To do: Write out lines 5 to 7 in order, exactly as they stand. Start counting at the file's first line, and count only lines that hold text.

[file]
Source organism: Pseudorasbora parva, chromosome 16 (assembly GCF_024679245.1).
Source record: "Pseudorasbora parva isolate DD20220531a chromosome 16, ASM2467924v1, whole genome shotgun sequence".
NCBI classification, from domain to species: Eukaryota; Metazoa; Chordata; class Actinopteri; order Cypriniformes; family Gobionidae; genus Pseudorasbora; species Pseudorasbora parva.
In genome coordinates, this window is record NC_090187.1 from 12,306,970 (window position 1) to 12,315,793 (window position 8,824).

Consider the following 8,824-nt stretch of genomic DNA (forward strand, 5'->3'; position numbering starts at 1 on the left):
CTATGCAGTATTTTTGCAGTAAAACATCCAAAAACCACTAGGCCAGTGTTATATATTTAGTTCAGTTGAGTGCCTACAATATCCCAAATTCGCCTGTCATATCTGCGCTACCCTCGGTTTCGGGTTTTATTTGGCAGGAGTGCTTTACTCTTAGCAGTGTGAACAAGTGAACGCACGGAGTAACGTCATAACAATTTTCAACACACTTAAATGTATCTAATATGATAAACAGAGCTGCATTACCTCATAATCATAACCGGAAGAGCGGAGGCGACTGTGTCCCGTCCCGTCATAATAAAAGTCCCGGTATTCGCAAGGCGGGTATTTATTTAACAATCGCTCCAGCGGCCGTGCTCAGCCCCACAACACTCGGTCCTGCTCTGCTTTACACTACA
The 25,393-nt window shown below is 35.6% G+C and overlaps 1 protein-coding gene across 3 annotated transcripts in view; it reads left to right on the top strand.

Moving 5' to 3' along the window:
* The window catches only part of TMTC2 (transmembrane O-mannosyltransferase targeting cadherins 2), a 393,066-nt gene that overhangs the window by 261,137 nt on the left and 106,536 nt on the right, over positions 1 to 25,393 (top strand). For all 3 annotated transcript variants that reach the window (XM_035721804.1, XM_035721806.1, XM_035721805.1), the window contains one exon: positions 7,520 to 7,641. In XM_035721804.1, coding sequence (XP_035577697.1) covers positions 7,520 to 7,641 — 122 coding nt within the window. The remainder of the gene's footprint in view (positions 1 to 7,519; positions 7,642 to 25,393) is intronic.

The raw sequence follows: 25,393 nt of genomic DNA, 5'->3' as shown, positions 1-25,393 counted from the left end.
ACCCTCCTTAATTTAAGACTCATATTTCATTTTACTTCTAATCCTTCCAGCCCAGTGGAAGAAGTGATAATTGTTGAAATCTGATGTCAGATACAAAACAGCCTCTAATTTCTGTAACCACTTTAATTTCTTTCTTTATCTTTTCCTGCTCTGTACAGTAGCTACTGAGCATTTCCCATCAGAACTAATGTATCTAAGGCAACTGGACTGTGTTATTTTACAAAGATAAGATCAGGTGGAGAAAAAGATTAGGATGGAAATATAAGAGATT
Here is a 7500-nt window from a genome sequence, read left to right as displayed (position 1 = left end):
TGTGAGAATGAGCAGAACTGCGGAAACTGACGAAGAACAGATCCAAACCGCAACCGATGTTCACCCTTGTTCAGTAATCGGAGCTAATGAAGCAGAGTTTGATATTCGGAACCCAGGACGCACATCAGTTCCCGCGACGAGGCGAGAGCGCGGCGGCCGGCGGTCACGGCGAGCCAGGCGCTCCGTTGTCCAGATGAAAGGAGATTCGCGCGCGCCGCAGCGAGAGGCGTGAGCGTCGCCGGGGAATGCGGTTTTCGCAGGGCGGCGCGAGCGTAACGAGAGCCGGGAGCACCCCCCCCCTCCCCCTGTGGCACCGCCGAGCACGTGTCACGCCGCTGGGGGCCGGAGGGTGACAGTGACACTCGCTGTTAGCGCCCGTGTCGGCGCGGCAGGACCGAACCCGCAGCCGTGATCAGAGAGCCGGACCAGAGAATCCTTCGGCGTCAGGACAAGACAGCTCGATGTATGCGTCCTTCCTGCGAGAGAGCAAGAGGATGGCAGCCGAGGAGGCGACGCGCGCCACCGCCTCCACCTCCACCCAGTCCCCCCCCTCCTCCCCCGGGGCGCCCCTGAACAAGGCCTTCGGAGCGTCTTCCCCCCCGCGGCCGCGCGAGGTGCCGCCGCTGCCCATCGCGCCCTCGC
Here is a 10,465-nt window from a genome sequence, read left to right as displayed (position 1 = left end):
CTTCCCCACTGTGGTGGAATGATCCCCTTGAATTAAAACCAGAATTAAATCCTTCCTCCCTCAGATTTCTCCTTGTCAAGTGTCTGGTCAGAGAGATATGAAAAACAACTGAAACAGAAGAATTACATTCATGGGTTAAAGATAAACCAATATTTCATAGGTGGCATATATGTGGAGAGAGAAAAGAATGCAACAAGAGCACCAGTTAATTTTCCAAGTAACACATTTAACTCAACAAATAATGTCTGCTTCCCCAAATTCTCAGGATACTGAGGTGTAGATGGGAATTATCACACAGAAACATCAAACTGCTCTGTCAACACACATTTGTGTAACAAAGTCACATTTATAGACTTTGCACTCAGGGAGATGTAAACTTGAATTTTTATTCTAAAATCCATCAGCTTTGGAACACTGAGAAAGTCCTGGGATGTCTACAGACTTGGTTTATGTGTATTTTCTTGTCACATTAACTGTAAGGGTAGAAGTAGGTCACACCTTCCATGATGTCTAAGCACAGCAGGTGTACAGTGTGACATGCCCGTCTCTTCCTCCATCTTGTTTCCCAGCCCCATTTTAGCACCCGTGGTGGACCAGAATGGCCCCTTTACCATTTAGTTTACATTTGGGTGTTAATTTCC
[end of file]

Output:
Consider the following 8,824-nt stretch of genomic DNA (forward strand, 5'->3'; position numbering starts at 1 on the left):
CTATGCAGTATTTTTGCAGTAAAACATCCAAAAACCACTAGGCCAGTGTTATATATTTAGTTCAGTTGAGTGCCTACAATATCCCAAATTCGCCTGTCATATCTGCGCTACCCTCGGTTTCGGGTTTTATTTGGCAGGAGTGCTTTACTCTTAGCAGTGTGAACAAGTGAACGCACGGAGTAACGTCATAACAATTTTCAACACACTTAAATGTATCTAATATGATAAACAGAGCTGCATTACCTCATAATCATAACCGGAAGAGCGGAGGCGACTGTGTCCCGTCCCGTCATAATAAAAGTCCCGGTATTCGCAAGGCGGGTATTTATTTAACAATCGCTCCAGCGGCCGTGCTCAGCCCCACAACACTCGGTCCTGCTCTGCTTTACACTACA
The 25,393-nt window shown below is 35.6% G+C and overlaps 1 protein-coding gene across 3 annotated transcripts in view; it reads left to right on the top strand.